It’s a bit of a mystery, because I KNOW I have looked at the letters of Jane and Thomas Carlyle online – but the server seems to be having problems (and it’s been days). They used to be available free; maybe that is changing; I don’t know.
But you can access TWEETS of the Carlyles – and interesting reading they make too; for instance, Thomas Carlyle:
“My existence is marked by almost nothing, but that silent stream of thoughts and whims and fantasies”
Or recently from Jane Welsh Carlyle:
“For me, I am purposely living without purpose”
I was at a New Hampshire second-hand bookstore that I love (Old Number Six Book Depot, in Henniker); one *find* was a “new” book of Jane’s letters – but I have one or two volumes already, and without having the book with me I couldn’t know whether indeed the letters would have been “new” to me or not. Jane Welsh Carlyle is a favorite! Which is why I would have loved to have also cited their site with access to their letters – and put it on the list of Online Diaries and Online Letters that I’ve begun (yes, a work in progress at the moment) on the Regency Reads blog. More coming, as I go through notes – though WHY did I only think of books, and never the terrific finds online??? Some great sites – and great “thoughts” waiting to be discovered.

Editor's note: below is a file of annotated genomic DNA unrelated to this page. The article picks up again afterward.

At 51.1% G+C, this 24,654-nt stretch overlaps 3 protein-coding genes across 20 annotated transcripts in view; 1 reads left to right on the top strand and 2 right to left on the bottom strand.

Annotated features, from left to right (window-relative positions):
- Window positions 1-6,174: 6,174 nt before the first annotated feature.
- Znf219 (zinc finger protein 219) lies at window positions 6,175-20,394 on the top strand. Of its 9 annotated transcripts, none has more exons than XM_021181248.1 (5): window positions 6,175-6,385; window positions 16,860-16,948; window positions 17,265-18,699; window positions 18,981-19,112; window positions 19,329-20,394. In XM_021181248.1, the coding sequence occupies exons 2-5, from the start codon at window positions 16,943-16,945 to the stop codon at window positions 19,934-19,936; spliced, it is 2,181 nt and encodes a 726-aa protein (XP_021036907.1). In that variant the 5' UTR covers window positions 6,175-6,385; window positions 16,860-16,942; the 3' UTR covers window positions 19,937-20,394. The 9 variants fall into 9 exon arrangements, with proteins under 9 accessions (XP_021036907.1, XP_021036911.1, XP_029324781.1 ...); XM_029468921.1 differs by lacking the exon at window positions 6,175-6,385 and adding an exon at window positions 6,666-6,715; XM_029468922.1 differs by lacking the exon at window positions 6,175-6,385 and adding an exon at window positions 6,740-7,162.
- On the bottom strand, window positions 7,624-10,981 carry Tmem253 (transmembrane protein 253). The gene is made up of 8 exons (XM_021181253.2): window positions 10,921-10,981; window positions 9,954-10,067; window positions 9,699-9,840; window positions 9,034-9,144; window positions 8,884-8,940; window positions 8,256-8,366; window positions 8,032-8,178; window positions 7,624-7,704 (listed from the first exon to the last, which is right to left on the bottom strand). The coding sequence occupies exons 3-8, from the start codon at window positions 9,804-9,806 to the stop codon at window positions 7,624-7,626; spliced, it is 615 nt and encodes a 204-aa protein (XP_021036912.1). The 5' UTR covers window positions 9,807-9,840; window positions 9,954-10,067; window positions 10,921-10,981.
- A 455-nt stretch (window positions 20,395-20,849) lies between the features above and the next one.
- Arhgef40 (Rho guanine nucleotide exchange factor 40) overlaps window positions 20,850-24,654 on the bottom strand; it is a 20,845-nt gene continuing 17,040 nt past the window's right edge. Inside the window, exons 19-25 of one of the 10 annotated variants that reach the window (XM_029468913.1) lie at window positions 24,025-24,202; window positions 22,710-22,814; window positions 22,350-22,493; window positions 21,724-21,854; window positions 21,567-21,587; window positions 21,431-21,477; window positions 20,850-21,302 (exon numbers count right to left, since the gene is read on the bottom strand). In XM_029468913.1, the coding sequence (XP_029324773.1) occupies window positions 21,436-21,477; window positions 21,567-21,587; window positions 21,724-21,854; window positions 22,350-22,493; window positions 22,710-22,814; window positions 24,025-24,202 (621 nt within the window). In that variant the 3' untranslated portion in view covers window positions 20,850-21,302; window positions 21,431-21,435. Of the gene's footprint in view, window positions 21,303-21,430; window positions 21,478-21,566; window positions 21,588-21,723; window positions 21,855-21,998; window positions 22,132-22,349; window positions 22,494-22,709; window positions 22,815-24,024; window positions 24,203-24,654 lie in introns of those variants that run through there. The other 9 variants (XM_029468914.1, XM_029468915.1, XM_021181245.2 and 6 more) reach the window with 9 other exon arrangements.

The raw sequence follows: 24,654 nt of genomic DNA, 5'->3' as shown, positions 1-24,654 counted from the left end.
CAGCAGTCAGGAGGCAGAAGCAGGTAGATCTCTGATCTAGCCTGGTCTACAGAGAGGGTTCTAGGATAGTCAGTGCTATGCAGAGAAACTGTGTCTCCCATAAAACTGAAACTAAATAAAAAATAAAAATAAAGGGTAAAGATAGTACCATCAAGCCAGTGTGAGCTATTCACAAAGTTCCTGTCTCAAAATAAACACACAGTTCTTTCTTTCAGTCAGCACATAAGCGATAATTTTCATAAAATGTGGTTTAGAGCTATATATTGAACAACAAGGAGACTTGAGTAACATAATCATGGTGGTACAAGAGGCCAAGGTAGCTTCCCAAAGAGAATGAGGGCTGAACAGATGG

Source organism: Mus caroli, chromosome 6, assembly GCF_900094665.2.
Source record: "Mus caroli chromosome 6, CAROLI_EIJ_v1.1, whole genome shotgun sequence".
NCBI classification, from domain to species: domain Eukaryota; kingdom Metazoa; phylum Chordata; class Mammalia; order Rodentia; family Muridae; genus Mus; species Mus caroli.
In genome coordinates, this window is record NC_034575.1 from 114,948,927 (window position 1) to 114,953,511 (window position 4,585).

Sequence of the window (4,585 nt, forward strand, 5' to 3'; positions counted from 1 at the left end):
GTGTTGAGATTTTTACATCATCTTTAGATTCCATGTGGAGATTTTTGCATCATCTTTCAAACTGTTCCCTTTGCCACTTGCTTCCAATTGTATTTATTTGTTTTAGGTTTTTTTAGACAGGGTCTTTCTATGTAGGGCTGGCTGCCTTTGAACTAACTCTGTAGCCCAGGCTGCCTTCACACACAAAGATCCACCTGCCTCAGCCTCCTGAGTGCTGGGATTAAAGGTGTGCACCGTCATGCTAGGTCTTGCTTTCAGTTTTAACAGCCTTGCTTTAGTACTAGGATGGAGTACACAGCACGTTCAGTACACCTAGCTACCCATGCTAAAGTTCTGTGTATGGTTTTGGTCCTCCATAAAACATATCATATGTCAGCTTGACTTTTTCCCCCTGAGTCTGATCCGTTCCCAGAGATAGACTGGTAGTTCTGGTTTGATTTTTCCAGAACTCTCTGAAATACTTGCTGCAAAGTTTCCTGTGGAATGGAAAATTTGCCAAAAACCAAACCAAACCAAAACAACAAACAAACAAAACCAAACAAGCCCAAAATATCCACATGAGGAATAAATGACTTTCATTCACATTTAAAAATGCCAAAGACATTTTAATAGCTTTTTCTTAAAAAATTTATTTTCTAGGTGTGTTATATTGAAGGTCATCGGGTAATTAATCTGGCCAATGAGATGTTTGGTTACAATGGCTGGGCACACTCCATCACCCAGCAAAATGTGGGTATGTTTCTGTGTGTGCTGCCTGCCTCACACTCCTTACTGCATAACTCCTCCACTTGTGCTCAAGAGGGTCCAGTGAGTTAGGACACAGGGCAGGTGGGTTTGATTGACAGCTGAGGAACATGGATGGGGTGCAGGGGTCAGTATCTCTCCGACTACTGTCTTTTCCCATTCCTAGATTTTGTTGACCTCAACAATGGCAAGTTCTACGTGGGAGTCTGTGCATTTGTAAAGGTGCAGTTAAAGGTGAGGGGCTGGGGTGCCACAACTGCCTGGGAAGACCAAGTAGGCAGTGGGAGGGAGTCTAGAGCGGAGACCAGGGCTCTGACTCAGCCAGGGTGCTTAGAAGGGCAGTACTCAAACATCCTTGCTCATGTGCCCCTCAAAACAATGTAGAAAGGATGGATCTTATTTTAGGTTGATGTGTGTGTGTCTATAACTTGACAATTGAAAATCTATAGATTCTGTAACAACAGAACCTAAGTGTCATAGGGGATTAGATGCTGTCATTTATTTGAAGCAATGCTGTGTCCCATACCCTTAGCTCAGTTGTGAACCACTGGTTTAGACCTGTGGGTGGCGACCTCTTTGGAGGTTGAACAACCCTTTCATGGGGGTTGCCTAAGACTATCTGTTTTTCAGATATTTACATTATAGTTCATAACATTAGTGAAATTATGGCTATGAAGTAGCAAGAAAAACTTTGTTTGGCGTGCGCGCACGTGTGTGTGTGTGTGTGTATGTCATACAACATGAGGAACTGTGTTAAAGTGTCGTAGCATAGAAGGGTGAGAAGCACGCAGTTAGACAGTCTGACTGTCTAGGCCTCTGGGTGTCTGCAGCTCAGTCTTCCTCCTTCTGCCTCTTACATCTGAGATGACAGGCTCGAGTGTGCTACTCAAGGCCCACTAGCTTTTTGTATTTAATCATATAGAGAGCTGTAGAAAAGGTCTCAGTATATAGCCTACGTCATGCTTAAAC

I have been very impressed – after finding the Capability Brown accounts book online – with the online outreach of the Royal Horticultural Society.
This is their blog post about a diary – of a Victorian Gardener. Who cannot take to heart a diary that is described by its new owners (RHS, since 2014) as an “old, worn exercise book, in very poor condition”.
Inside, was the diary of James Child (born in 1838).
The manuscript should be termed a memoir, as James looked back on his life, working himself through the ranks at several large and important garden sites. But he also added to it, commenting on his life and the state of the nation through the first World War.
RHS’s article has accompanying photos and more on James’ life – including his living in EPSOM! The journal book has been conserved – so maybe we will hear more in the future.
Although I have been to WASHINGTON DC several times over the decades, I had never entered the fabulous building that houses the Daughters of the American Revolution. WONDERFUL “period room” exhibits, and for the JASNA group an added incentive: the costume installation entitled, “An Agreeable Tyrant: Fashion after the Revolution“, which opened October 7 (2016) and runs until April 2017.